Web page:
The IBD/TIPP Economic Optimism Index fell to 41.2 in May of 2022 from 45.5 in April only barely above March’s eight-year low of 41. Rising interest rates, Russia’s war in Ukraine, and China’s COVID-related lockdowns all impacted the mood. The six-month outlook for the US economy tumbled 6.5 points to 33.2, the lowest level since August 2011.
IBD/TIPP Economic Optimism Index May of 2022
- IBD/TIPP Economic Optimism Index in the US fell to 41.2 in May of 2022 from 45.5 in April
- Barely above March’s eight-year low of 41.
- The six-month outlook for the US economy tumbled 6.5 points to 33.2, the lowest level since August 2011.
- The gauge of support for federal economic policies sank 4.4 points to 40.1, the lowest since December 2015. The gauge got as high as 56.4 last June, after more rounds of stimulus checks and amid a big push for more expansive policies from President Biden. Yet now stimulus has lapsed, and the Federal Reserve is hiking interest rates to try and rein in the inflation that stimulus contributed to, along with pandemic-related supply constraints.
- The personal finances subindex slipped 1.8 points to 50.4 and household financial stress hit the highest level since April 2020, at the outset of the pandemic
- Gas prices continued to rise following Russia’s invasion of Ukraine and the inflation rate hit a new 40-year-high 8.5%.
Inflation eating away wage gains
The problem, however, is that the rise in consumer prices is eating away all those wage gains, and then some, for most Americans. The consumer price index rose 8.5% from a year ago in March, the biggest increase in 40 years.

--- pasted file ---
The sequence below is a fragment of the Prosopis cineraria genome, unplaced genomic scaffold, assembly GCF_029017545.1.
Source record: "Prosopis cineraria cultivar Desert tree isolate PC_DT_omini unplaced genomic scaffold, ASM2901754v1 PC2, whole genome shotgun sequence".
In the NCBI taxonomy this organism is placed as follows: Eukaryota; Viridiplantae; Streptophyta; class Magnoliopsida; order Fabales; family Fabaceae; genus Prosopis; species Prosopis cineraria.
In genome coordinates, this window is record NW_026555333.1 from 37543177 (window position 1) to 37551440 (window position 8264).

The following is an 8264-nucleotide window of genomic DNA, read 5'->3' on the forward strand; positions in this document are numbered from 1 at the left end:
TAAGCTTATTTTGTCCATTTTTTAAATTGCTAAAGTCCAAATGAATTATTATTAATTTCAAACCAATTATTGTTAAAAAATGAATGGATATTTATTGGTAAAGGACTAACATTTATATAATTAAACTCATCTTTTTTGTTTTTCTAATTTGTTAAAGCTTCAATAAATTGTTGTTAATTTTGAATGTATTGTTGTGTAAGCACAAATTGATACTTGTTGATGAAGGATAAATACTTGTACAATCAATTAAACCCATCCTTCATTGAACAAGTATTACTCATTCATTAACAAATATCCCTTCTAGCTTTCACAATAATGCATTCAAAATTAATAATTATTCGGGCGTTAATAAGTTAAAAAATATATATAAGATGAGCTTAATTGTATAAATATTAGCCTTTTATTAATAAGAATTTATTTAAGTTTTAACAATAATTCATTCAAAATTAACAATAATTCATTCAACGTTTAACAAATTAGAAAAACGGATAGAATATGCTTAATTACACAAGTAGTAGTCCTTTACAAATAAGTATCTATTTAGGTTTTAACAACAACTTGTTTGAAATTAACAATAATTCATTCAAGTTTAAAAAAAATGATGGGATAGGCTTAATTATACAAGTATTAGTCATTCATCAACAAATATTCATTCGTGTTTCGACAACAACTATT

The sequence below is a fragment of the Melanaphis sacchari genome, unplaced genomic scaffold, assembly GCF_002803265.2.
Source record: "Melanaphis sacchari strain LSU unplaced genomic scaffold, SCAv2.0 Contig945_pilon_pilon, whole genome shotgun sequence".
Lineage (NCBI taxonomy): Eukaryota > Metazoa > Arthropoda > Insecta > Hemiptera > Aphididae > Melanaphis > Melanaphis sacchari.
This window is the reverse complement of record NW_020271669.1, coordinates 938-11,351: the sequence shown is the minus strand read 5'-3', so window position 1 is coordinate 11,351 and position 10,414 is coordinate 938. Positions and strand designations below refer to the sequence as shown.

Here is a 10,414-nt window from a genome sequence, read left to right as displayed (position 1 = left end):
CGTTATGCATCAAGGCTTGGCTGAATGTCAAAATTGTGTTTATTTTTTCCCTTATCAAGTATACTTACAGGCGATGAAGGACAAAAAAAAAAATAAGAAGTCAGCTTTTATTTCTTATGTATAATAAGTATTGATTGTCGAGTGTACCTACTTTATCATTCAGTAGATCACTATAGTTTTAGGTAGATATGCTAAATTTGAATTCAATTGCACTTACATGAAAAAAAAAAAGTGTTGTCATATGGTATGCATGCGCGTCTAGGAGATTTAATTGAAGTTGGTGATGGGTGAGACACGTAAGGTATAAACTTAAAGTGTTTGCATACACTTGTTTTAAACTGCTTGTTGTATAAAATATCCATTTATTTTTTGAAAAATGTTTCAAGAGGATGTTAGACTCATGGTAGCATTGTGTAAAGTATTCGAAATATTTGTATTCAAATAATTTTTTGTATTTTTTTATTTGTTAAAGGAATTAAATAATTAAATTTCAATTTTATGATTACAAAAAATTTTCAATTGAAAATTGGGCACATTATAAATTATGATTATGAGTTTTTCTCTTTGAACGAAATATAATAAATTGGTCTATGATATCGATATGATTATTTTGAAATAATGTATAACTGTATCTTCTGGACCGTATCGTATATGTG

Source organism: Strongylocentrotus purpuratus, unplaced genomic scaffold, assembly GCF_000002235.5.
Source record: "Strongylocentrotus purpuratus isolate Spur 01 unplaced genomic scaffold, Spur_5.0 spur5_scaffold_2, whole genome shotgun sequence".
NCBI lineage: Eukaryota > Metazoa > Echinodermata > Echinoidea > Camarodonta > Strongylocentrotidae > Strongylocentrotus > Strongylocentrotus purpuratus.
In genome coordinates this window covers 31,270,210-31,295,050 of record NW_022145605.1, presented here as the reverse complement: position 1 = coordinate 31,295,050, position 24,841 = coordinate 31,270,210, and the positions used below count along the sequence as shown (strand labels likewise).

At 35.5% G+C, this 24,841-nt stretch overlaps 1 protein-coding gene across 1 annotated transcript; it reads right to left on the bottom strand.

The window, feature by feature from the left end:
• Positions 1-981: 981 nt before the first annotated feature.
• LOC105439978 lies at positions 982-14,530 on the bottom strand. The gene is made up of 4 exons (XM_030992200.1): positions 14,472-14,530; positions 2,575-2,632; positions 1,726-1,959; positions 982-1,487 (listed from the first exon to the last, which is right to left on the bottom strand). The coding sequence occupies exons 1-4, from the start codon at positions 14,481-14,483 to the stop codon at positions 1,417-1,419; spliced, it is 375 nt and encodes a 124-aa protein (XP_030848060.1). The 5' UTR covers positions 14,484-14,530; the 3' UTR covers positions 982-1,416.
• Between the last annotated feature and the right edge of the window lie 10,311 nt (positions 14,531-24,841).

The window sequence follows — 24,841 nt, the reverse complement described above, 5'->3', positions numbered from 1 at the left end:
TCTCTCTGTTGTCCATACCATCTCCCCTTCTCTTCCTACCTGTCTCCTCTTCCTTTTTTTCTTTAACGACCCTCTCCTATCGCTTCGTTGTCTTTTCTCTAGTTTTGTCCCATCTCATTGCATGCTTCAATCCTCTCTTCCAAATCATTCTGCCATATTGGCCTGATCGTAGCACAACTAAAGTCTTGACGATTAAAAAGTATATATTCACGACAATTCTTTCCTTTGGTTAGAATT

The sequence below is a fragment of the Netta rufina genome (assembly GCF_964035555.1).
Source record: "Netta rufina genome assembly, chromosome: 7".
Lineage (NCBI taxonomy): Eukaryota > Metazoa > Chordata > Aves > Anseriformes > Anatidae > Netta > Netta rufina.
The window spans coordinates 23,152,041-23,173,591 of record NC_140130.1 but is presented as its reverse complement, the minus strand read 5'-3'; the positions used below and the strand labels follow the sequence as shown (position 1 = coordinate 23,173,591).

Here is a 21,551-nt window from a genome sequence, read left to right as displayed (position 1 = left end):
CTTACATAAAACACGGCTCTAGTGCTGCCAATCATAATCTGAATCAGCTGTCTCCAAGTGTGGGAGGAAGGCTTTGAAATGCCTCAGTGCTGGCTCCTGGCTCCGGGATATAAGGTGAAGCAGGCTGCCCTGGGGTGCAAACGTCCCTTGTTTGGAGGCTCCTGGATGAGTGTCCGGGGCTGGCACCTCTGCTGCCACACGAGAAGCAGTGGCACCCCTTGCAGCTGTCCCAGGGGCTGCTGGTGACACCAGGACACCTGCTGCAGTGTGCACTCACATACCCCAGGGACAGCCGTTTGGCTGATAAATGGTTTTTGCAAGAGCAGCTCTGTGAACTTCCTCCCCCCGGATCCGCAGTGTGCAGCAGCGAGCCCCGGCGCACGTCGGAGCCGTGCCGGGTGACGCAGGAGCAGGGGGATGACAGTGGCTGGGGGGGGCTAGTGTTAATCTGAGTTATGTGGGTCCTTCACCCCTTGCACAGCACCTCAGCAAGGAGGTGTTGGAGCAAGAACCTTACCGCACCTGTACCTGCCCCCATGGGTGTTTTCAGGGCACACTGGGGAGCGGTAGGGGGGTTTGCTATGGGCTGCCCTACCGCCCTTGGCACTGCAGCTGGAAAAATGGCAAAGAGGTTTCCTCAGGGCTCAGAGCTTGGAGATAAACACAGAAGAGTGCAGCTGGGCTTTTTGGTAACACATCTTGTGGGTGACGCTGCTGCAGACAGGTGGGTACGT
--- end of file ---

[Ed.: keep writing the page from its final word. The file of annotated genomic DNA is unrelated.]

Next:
The IBD/TIPP Poll finds that just 18% of adults say their wages have kept pace with inflation, while 51% say they haven’t kept pace. Meanwhile, 89% of Americans are concerned about the path of inflation over the next 12 months.
The IBD/TIPP Financial-Related Stress Index rose 1.4 points to 69.3% in May. That’s just below April 2020’s 69.8 record in polling back to December 2007. Readings above 50 mean financial stress is rising.
Despite labor market tightness, the IBD/TIPP Poll finds that 37% of households have at least one member who is out of work and looking for employment, down 4 points from April. Now 30% are concerned about job loss in the household, down 2 points. Factoring in the overlap, the share of job-sensitive households is currently 48%, down 4 points from last month.
Biden Job Approval, Direction Of Country: IBD/TIPP Poll
Each month, the IBD/TIPP Poll, a collaboration between Investor’s Business Daily and TechnoMetrica, produces an exclusive Presidential Leadership Index. In addition to tracking President Joe Biden’s job approval rating, the index combines results from several questions in the monthly IBD/TIPP Poll to gauge how well the president is viewed when it comes to leading the country, both domestically and internationally.
In addition, IBD/TIPP each month asks questions focused on the public’s outlook overall. These questions gauge satisfaction with the direction of the country, respondents’ quality of life, and the United States’ standing in the world.
IBD/TIPP Economic Optimism Index
The IBD/TIPP Economic Optimism Index is the earliest take on consumer confidence each month and predicts with good reliability monthly changes in sentiment in well-known polls by The Conference Board and the University of Michigan. To gauge Americans’ views on the U.S. economy, the IBD/TIPP Economic Optimism Index is based on a survey of 1,200 adults conducted using a network of online panels. The national poll is generally conducted in the first week of the month.
The IBD/TIPP Economic Optimism Index is made up of three subindexes, including one for the respondent’s outlook six months into the future, the respondent’s personal financial outlook, and how the respondent views current federal policies. The goal each month is to give as accurate a reading of the current state of the U.S. economy as possible.
From The TradersCommunity News Desk